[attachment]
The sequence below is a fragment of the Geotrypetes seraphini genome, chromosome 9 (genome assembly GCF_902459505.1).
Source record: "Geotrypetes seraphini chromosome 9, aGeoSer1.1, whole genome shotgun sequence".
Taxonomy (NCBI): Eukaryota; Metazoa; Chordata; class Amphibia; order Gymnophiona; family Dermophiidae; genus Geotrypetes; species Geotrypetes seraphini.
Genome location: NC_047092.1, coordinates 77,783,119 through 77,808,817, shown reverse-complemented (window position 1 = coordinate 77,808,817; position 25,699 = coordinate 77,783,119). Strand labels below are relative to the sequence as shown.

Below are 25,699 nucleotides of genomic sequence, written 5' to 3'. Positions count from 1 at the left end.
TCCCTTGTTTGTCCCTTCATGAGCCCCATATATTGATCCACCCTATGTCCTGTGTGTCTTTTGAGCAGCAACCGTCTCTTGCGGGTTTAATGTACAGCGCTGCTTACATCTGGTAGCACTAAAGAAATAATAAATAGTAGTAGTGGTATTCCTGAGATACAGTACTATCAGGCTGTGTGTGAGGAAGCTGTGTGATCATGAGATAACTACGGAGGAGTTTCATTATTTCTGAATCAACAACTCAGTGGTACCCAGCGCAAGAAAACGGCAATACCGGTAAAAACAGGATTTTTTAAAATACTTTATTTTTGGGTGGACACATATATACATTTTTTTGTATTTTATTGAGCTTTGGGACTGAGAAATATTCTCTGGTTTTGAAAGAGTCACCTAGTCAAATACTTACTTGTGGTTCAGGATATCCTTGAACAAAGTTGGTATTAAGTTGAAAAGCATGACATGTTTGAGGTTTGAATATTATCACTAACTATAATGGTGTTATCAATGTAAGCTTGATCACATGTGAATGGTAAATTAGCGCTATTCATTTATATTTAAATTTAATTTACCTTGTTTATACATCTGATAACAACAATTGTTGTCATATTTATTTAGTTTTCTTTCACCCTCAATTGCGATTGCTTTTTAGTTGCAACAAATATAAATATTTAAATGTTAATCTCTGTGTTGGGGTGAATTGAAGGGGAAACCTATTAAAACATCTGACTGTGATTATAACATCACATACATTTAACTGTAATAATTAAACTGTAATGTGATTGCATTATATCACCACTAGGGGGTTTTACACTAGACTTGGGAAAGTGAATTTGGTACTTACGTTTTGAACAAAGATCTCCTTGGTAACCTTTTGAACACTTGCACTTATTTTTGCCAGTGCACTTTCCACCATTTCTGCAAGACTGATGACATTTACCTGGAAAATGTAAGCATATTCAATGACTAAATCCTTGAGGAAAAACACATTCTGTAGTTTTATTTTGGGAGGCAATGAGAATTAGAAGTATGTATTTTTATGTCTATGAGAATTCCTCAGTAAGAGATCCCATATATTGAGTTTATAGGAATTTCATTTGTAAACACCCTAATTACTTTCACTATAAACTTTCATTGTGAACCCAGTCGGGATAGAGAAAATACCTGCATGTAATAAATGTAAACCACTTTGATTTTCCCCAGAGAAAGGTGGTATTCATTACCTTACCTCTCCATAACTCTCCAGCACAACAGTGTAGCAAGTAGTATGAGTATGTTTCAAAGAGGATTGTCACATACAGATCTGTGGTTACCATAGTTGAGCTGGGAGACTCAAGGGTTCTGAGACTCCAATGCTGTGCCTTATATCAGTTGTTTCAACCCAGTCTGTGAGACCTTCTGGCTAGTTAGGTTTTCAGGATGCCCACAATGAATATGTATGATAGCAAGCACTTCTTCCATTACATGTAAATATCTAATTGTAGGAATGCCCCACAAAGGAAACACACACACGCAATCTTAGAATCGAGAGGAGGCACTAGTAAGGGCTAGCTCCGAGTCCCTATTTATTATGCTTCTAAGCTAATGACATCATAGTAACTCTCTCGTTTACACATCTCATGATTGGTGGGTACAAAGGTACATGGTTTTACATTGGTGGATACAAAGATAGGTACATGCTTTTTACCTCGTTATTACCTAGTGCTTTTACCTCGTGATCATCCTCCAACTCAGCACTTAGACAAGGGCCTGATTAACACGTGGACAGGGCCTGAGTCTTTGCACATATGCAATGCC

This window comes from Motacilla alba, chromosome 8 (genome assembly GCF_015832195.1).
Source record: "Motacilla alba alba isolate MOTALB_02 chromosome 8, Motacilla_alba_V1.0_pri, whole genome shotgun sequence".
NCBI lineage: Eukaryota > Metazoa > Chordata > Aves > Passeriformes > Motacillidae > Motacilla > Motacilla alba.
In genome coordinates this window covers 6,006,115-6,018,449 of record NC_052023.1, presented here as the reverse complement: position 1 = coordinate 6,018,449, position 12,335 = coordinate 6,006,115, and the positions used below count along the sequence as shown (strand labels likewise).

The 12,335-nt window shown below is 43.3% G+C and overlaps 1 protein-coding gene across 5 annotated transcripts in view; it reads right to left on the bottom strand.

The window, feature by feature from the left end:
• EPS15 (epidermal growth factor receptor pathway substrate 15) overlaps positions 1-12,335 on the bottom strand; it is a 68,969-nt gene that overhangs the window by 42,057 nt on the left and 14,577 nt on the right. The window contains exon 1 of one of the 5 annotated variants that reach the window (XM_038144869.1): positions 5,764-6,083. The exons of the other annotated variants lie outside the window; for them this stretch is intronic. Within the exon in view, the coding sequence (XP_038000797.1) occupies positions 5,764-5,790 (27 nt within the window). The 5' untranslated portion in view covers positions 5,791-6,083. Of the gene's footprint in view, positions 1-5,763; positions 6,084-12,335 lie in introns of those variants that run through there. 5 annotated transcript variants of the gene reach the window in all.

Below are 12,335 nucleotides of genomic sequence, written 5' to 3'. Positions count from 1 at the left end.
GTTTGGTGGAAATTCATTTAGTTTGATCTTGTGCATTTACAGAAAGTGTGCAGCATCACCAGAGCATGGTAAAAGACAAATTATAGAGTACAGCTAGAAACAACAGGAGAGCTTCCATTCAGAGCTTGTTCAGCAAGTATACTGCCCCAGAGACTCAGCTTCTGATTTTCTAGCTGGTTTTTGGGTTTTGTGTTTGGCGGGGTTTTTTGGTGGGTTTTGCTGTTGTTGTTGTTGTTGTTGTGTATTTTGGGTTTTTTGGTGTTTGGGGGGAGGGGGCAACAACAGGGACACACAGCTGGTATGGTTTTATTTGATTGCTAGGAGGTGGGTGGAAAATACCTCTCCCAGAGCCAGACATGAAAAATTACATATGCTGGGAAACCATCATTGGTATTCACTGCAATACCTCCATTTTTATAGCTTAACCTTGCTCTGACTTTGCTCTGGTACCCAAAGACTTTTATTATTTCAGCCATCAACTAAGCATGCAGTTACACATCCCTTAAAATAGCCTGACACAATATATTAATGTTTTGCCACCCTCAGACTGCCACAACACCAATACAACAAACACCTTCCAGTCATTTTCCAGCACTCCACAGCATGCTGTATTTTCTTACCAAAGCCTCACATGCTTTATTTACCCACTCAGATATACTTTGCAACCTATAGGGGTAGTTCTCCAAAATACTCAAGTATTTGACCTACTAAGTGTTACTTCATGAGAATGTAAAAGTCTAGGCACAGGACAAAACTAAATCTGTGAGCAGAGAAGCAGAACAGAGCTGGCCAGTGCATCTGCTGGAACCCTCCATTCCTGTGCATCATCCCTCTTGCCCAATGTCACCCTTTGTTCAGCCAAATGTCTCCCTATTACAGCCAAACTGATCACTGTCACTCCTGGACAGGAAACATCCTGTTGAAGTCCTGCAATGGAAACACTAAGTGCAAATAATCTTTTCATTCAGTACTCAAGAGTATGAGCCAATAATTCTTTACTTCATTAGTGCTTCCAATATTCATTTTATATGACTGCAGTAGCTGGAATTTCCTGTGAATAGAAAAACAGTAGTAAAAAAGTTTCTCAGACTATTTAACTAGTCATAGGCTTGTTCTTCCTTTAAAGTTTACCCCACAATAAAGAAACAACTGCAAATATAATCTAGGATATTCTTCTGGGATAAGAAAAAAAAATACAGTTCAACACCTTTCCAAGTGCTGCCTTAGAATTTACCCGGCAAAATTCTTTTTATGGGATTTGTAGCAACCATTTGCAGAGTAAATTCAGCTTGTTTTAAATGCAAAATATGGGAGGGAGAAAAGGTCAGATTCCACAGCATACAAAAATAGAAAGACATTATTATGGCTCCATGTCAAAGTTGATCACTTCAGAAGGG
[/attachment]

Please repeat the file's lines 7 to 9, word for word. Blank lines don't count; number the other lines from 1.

This window comes from Motacilla alba, chromosome 8 (genome assembly GCF_015832195.1).
Source record: "Motacilla alba alba isolate MOTALB_02 chromosome 8, Motacilla_alba_V1.0_pri, whole genome shotgun sequence".
NCBI lineage: Eukaryota > Metazoa > Chordata > Aves > Passeriformes > Motacillidae > Motacilla > Motacilla alba.